Enter your ssh-passphrase once, use it many times, even from crontab | Me in IT

Recently I wanted to set up rsync to backup my home directory to another machine using ssh. Since I have set up ssh keys with a passphrase, It proposed a problem with my rsync script. This is a dirty little fix I found. It is not perfect as I have to remember to open a console and enter my passphrase every time I restart my machine, but it suits my needs just fine.

 

Enter your ssh-passphrase once, use it many times, even from crontab | Me in IT.

My Arch Linux install

Right now I am having fun using Arch Linux. In my opinion, Arch is the best distro available.  I have installed it with and with out window managers, used openbox blackbox, gnome, lxde, lxqt and currently am running KDE and dual booting with Gnome on a separate hard drive. Normally reinstalling from scratch take a little bit of time. But I streamlined the process a bit by using my notes and installing off the other drive as opposed to booting with a live usb.

First I start the Arch system I want to keep and make sure I have installed arch-install-scripts available from the official repositories. This allows me to run arch-chroot after I have set up my drives to my liking and I am able to install arch from a desktop environment.  Anyone reading this can use the install guide from this point or take notes like I did and just copy and paste them onto your terminal. I know, some hardcore people will think “not hardcore enough” but that ok. Anyway, here are my notes, (copied from the Arch wiki)

 

pacstrap -i /mnt base base-devel

genfstab -U -p /mnt >> /mnt/etc/fstab
nano /mnt/etc/fstab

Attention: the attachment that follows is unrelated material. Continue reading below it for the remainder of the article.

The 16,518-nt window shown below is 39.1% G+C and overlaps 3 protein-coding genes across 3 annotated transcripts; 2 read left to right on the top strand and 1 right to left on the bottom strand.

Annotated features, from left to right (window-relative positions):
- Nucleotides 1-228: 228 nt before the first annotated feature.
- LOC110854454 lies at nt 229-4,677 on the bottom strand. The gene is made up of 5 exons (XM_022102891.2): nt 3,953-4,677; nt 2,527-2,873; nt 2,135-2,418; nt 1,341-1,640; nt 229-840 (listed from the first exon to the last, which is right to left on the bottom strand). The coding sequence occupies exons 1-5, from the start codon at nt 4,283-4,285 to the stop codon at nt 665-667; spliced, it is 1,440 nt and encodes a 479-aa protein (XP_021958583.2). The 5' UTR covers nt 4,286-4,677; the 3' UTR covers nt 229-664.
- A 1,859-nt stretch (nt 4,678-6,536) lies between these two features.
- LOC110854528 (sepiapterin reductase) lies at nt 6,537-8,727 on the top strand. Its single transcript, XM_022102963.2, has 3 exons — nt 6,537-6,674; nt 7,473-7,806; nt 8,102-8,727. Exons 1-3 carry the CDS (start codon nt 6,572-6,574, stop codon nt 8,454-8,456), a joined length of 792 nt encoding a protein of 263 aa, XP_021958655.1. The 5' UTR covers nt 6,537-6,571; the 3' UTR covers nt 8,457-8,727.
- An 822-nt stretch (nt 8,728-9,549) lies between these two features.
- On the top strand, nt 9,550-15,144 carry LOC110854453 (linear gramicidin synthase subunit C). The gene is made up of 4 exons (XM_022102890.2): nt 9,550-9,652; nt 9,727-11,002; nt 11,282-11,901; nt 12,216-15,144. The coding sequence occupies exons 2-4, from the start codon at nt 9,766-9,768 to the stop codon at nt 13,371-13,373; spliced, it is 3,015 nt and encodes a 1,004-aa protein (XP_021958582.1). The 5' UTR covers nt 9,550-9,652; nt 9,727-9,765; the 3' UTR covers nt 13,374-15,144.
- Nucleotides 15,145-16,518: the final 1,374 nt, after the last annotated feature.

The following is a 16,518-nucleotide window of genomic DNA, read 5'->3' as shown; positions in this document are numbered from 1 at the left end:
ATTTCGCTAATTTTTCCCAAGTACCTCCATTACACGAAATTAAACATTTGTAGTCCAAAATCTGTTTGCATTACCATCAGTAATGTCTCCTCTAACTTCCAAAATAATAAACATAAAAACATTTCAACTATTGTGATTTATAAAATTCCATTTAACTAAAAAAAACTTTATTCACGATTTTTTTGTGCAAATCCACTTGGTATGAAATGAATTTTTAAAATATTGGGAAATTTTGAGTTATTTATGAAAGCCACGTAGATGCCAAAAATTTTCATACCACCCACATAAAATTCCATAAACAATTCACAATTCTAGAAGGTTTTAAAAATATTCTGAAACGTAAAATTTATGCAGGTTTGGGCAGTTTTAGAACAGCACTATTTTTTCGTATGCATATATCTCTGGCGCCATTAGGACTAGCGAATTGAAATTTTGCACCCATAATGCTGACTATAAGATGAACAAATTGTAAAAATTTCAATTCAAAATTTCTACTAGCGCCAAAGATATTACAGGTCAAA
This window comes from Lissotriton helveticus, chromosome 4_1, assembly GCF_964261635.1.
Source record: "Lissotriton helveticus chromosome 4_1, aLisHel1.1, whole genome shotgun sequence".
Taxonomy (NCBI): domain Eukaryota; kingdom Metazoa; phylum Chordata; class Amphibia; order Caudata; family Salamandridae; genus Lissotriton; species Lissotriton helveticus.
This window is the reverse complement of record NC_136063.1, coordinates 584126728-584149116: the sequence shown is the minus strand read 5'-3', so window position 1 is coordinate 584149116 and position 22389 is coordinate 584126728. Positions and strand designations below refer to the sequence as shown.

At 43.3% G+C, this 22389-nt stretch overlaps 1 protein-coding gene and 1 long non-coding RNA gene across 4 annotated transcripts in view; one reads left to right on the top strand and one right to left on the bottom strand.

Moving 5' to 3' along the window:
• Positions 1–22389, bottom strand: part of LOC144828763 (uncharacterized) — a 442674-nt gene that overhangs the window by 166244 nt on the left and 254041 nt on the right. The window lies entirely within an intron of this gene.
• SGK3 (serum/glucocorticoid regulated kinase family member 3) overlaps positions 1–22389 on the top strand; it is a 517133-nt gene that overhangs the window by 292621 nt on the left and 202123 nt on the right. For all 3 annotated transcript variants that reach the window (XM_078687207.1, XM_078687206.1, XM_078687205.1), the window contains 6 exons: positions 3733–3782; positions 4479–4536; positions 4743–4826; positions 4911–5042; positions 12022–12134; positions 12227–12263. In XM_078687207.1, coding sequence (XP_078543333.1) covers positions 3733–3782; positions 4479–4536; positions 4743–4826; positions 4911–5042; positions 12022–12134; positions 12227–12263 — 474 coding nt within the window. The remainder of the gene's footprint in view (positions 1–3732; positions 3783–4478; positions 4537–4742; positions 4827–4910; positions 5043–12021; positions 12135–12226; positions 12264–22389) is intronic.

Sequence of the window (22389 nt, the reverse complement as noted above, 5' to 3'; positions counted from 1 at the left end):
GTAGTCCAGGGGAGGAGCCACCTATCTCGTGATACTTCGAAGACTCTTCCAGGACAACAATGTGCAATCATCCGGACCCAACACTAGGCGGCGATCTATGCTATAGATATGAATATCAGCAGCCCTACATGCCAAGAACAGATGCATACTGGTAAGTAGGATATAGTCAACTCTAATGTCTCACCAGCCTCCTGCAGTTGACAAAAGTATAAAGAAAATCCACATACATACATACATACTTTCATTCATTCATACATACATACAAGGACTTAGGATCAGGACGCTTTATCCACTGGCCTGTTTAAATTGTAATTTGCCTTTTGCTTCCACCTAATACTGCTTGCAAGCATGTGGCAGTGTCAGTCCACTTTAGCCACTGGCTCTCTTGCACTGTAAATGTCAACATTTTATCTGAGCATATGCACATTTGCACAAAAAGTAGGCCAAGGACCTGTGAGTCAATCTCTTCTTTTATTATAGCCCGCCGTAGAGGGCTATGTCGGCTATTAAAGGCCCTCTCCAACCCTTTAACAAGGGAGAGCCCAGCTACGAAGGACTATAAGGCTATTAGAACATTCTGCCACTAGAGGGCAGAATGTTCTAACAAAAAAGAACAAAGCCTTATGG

arch-chroot /mnt /bin/bash
nano /etc/locale.gen
locale-gen
echo LANG=en_US.UTF-8 > /etc/locale.conf
export LANG=en_US.UTF-8
ln -s /usr/share/zoneinfo/America/New_York /etc/localtime
hwclock –systohc –utc
echo Arch-NINE > /etc/hostname
nano /etc/hosts
systemctl enable dhcpcd@enp5s0.service
passwd

mount -t efivarfs efivarfs /sys/firmware/efi/efivars # ignore if already mounted
pacman -S gummiboot
gummiboot install
nano /boot/loader/entries/arch.conf

title Arch Linux
linux /vmlinuz-linux
initrd /initramfs-linux.img
options root=/dev/sdc2 rw
blkid -s PARTUUID -o value /dev/sdxx

pacman-key –init && pacman-key –populate archlinux
useradd -m -g users -G wheel,video,storage -s /bin/bash tom
passwd tom

pacman -S sudo ttf-dejavu ttf-liberation xorg-server xorg-server-utils
EDITOR=nano visudo
pacman -S –needed xorg-apps
pacman -S dosfstools btrfs-progs
pacman -S mesa
pacman -S nvidia
infinality fonts

sudo nano /etc/pacman.conf

[infinality-bundle]
Server = http://bohoomil.com/repo/$arch

#[infinality-bundle-multilib]
#Server = http://bohoomil.com/repo/multilib/$arch

[infinality-bundle-fonts]
Server = http://bohoomil.com/repo/fonts

sudo pacman-key -r 962DDE58
sudo pacman-key –lsign-key 962DDE58

sudo pacman -Syy

sudo pacman -S infinality-bundle infinality-bundle-multilib ibfonts-meta-base

CHANGE BOOT LABEL
efibootmgr -d /dev/sdc -p 1 -c -L “KDE” -l /vmlinuz-linux -u “root=/dev/sdc2 rw initrd=/initramfs-linux.img”

exit
umount -R /mnt
reboot

I usually run my install to the finish.. such as, add my user, set my user password, install a wm or desktop environment etc as opposed to exiting and rebooting after installing gummiboot.

 

archkde